Madrid. My kind of Capital
Metropolis. George Grosz. Thyssen-Bournemisza
When one thinks about it, this could have been my capital -along with all other Brits- city. If only Mary Tudor had lived longer, her pregnancy hadn’t been a false one, or the Armada captains had had more favourable winds, we could have continued under Spanish suzerainty, and all the ramifications that would have ensued. The English would have been better dressed, the settlement of North America would have been under Catholic auspices, our churches would have been more ornate, I would have spent more money on medallions and hair chest? Anyway, none of this happened so I’ll have to visit Madrid as a tourist. Wonderful city, really in my top……top. One of those places where there’s just a good vibe and you can walk for hours and never tire of the place.
One of the best things about flying back to UK from Costa Rica is using Iberia, so every trip is punctuated by a stop in the city. We usually take Airbnb as there are some great addresses available. The last time I was here, I had a super roof top apartment with terrace right next to San Miguel Market, which is really one of the highlights for any trip here.
San Miguel Market
The market is fantastic with so many exceptional products, and where I was introduced to the notion of ‘vertical eating’. You simply walk from stall to stall, finding something you like, eating it there whilst chatting with the stall owner or your fellow diners, before moving onto the next spot. A dozen oysters with a glass of Spanish bubbles, a plate of paella and a glass of white Rioja, a slice of Spanish omelette, some local charcuterie and a glass of Tempranillo. Olives. Sardines. The Bacaloa -Salt Cod- with a glass of Sangria that every does so well. There was one lady who looked like Lita Cabellut, my favorite contemporary (Spanish) artist, doing these excellent Empanadas, which I couldn’t stop eating. I waddled over to the real artery-clogging Banderilla (kind of corn-dog) for a last plate before paramedics intervened and took me back to my apartment. Actually, 50 meters from one of the exits is a great Flamenco bar. I absolutely love these performers. The music, the guttural narration, the intensity of feeling. Every time we’re in Spain we always search out a new venue.
Off to the Prado. Surely one of the top five museums in the world. The collection is amazing, I love Baroque and you’ll find here some of the greatest works from the period. As propaganda, Baroque is surely the most aesthetically pleasing art movement, certainly compared to the Nazi and Soviet art of the Thirties depicting Herculean workers with ribbed bodies and carved jawlines, permanently pregnant maidens and heroic, benign leaders pointing to some spot in the distance, probably a food store that still had produce. Anyway, aside from the sheer beauty of much of the Baroque works, I love the idea of tennerbrism, light and darkness, the eternal Manichean conflict between forces of evil, say, Tony Blair, Bill Clinton, the new generation of woke activists who love misery as it gives them an opportunity to accumulate positions of influence and entirely unearned merit, and forces of good, such as regular hard working people who are prepared to take responsibility for their actions and understand and are willing to assume the simple term, ‘democratic duties’. Oh yeah, they also have a great collection of the Hieronymus Bosch, 16th century Dutch artist, who anticipated surrealism by centuries. Philip II, when he wasn’t sulking in the cold and rain of England, or planning invasions, actually collected Busch’s work, hence why there are so many at the Prado.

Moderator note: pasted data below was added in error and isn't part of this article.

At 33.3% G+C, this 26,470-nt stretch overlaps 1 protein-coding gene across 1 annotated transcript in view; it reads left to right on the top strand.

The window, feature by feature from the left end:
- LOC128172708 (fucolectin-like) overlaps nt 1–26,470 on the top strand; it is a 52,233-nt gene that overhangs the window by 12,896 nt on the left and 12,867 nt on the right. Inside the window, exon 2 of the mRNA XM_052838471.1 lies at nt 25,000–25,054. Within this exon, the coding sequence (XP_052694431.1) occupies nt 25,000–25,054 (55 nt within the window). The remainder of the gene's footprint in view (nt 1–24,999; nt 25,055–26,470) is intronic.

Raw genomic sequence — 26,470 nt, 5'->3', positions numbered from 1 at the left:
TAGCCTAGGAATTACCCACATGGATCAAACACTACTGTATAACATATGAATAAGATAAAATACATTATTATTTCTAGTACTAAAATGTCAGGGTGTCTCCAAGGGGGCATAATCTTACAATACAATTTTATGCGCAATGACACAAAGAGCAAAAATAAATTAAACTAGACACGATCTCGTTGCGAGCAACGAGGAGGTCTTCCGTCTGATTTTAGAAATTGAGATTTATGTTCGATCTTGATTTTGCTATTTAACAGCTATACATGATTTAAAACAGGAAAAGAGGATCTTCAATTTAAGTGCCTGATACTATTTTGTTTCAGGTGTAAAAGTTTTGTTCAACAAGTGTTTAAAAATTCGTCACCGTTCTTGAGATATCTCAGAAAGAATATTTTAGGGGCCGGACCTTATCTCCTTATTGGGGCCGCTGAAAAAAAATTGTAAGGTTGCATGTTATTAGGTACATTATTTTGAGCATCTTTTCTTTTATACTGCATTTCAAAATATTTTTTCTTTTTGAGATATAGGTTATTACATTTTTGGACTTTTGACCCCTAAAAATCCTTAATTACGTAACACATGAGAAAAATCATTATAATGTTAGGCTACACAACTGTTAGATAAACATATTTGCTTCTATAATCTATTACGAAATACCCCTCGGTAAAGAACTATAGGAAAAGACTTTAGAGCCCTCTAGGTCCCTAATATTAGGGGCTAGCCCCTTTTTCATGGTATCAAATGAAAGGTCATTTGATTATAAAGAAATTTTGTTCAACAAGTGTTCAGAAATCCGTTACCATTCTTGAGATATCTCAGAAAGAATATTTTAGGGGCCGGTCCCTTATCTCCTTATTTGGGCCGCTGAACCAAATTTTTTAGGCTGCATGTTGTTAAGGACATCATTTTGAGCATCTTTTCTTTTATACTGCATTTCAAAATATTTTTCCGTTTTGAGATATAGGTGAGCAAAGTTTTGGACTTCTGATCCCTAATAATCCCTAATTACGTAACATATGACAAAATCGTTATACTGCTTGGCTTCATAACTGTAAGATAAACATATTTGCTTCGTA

Cure for Folly. Bosch
Dinner is in Plaza de Santa Ana, and is a veritable feast. At night time the hotel Reina Victoria is beautifully lit and the square is full of people. I sat for four hours and ate oysters, seafood, tasty hams, read a book and watched the Madrideans go about their lives.
Bee Gees in Madrid
Wake up, get breakfast somewhere that serves freshly squeezed juices, has good coffee and decent pastries. Off to the Thyssen-Bornemisza. Excellent museum, easy to get into without tickets, which is a consideration if you’re having a relaxed trip to the city. Check out Meitner’s Corner House and Grosz’s Metropolis. You can have dinner on the terrace at El Mirador after viewing the collection.
Meidner’ s Corner House at the TBM
The Almudena Cathedral and Royal Palace are both beautiful and can be visited one after the other, and whilst you have the energy you can take the short trip to El Escorial, another Spanish building that leaves you speechless.
Apparently, no trip to the city is complete without a visit to Sacha Restaurant. We went there and had an excellent evening. Tasty Lamb cutlets with caramelized garlic. The place is one of those timeless bistros that seem to escape the vicissitudes of time and fashion, people keep coming here, I suppose because it rarely disappoints. In a world that venerates newness, this is a sobering thought.